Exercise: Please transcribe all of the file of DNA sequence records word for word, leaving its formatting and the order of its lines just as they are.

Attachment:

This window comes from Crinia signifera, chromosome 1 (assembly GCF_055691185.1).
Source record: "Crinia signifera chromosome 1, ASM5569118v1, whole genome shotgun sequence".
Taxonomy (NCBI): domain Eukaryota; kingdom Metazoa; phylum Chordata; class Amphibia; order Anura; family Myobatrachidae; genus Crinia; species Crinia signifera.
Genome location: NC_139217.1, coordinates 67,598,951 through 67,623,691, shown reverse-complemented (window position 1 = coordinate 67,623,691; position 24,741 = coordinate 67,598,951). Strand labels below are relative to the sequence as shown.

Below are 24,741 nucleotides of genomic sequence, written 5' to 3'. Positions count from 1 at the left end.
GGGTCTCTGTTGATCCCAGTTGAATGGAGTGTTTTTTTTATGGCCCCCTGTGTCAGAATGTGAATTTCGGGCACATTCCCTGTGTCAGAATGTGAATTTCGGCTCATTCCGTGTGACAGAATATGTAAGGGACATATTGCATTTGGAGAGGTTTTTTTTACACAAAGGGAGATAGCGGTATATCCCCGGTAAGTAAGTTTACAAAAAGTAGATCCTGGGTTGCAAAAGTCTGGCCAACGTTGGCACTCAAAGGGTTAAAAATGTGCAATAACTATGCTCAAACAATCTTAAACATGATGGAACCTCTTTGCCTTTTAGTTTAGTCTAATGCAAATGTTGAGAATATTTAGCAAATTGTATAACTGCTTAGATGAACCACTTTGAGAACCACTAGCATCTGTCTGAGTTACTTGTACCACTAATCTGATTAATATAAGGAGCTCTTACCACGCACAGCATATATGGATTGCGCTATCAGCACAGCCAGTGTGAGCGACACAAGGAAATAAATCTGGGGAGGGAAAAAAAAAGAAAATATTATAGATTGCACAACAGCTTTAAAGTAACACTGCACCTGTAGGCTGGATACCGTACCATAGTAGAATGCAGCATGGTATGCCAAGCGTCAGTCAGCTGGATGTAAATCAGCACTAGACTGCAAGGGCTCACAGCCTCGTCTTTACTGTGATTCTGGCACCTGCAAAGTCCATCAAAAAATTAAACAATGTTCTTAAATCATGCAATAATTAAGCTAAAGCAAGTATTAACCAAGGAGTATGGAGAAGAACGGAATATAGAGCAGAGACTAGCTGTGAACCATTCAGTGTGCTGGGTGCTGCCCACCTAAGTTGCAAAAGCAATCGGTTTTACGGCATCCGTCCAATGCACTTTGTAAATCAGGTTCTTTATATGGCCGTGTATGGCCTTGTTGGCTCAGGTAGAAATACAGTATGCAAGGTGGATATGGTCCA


This window comes from Crinia signifera, chromosome 1 (assembly GCF_055691185.1).
Source record: "Crinia signifera chromosome 1, ASM5569118v1, whole genome shotgun sequence".
Taxonomy (NCBI): domain Eukaryota; kingdom Metazoa; phylum Chordata; class Amphibia; order Anura; family Myobatrachidae; genus Crinia; species Crinia signifera.
Genome location: NC_139217.1, coordinates 67,598,951 through 67,623,691, shown reverse-complemented (window position 1 = coordinate 67,623,691; position 24,741 = coordinate 67,598,951). Strand labels below are relative to the sequence as shown.

Below are 24,741 nucleotides of genomic sequence, written 5' to 3'. Positions count from 1 at the left end.
GGGTCTCTGTTGATCCCAGTTGAATGGAGTGTTTTTTTTATGGCCCCCTGTGTCAGAATGTGAATTTCGGGCACATTCCCTGTGTCAGAATGTGAATTTCGGCTCATTCCGTGTGACAGAATATGTAAGGGACATATTGCATTTGGAGAGGTTTTTTTTACACAAAGGGAGATAGCGGTATATCCCCGGTAAGTAAGTTTACAAAAAGTAGATCCTGGGTTGCAAAAGTCTGGCCAACGTTGGCACTCAAAGGGTTAAAAATGTGCAATAACTATGCTCAAACAATCTTAAACATGATGGAACCTCTTTGCCTTTTAGTTTAGTCTAATGCAAATGTTGAGAATATTTAGCAAATTGTATAACTGCTTAGATGAACCACTTTGAGAACCACTAGCATCTGTCTGAGTTACTTGTACCACTAATCTGATTAATATAAGGAGCTCTTACCACGCACAGCATATATGGATTGCGCTATCAGCACAGCCAGTGTGAGCGACACAAGGAAATAAATCTGGGGAGGGAAAAAAAAAGAAAATATTATAGATTGCACAACAGCTTTAAAGTAACACTGCACCTGTAGGCTGGATACCGTACCATAGTAGAATGCAGCATGGTATGCCAAGCGTCAGTCAGCTGGATGTAAATCAGCACTAGACTGCAAGGGCTCACAGCCTCGTCTTTACTGTGATTCTGGCACCTGCAAAGTCCATCAAAAAATTAAACAATGTTCTTAAATCATGCAATAATTAAGCTAAAGCAAGTATTAACCAAGGAGTATGGAGAAGAACGGAATATAGAGCAGAGACTAGCTGTGAACCATTCAGTGTGCTGGGTGCTGCCCACCTAAGTTGCAAAAGCAATCGGTTTTACGGCATCCGTCCAATGCACTTTGTAAATCAGGTTCTTTATATGGCCGTGTATGGCCTTGTTGGCTCAGGTAGAAATACAGTATGCAAGGTGGATATGGTCCA